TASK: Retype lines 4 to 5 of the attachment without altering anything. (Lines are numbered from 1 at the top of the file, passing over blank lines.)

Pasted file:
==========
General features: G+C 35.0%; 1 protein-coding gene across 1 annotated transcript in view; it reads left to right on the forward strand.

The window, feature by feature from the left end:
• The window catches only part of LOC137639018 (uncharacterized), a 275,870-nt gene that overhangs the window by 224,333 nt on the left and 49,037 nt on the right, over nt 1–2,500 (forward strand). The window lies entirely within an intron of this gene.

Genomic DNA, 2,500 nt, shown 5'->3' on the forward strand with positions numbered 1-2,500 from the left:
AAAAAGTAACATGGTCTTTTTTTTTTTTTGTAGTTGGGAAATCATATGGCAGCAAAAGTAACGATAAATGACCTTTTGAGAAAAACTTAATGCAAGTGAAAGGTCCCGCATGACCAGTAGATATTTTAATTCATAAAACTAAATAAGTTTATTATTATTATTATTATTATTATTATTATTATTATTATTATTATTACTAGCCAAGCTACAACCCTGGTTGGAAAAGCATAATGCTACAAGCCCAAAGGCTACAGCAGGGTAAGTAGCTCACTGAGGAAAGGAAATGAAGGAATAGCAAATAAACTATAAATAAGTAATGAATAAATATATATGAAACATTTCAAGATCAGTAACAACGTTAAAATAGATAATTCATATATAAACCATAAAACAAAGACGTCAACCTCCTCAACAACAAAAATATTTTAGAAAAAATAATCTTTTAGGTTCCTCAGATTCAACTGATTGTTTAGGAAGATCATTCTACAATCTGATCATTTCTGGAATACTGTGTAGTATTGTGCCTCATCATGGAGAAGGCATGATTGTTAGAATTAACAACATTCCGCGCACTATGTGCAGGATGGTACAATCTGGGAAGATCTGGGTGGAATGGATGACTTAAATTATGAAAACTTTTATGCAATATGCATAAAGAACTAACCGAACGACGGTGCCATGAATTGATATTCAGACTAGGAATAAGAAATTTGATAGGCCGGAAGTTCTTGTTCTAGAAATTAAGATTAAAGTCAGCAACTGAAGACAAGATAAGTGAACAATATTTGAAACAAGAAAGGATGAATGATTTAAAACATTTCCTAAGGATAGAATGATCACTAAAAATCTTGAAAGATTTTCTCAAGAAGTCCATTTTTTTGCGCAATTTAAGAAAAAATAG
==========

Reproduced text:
Genomic DNA, 2,500 nt, shown 5'->3' on the forward strand with positions numbered 1-2,500 from the left:
AAAAAGTAACATGGTCTTTTTTTTTTTTTGTAGTTGGGAAATCATATGGCAGCAAAAGTAACGATAAATGACCTTTTGAGAAAAACTTAATGCAAGTGAAAGGTCCCGCATGACCAGTAGATATTTTAATTCATAAAACTAAATAAGTTTATTATTATTATTATTATTATTATTATTATTATTATTATTATTATTACTAGCCAAGCTACAACCCTGGTTGGAAAAGCATAATGCTACAAGCCCAAAGGCTACAGCAGGGTAAGTAGCTCACTGAGGAAAGGAAATGAAGGAATAGCAAATAAACTATAAATAAGTAATGAATAAATATATATGAAACATTTCAAGATCAGTAACAACGTTAAAATAGATAATTCATATATAAACCATAAAACAAAGACGTCAACCTCCTCAACAACAAAAATATTTTAGAAAAAATAATCTTTTAGGTTCCTCAGATTCAACTGATTGTTTAGGAAGATCATTCTACAATCTGATCATTTCTGGAATACTGTGTAGTATTGTGCCTCATCATGGAGAAGGCATGATTGTTAGAATTAACAACATTCCGCGCACTATGTGCAGGATGGTACAATCTGGGAAGATCTGGGTGGAATGGATGACTTAAATTATGAAAACTTTTATGCAATATGCATAAAGAACTAACCGAACGACGGTGCCATGAATTGATATTCAGACTAGGAATAAGAAATTTGATAGGCCGGAAGTTCTTGTTCTAGAAATTAAGATTAAAGTCAGCAACTGAAGACAAGATAAGTGAACAATATTTGAAACAAGAAAGGATGAATGATTTAAAACATTTCCTAAGGATAGAATGATCACTAAAAATCTTGAAAGATTTTCTCAAGAAGTCCATTTTTTTGCGCAATTTAAGAAAAAATAG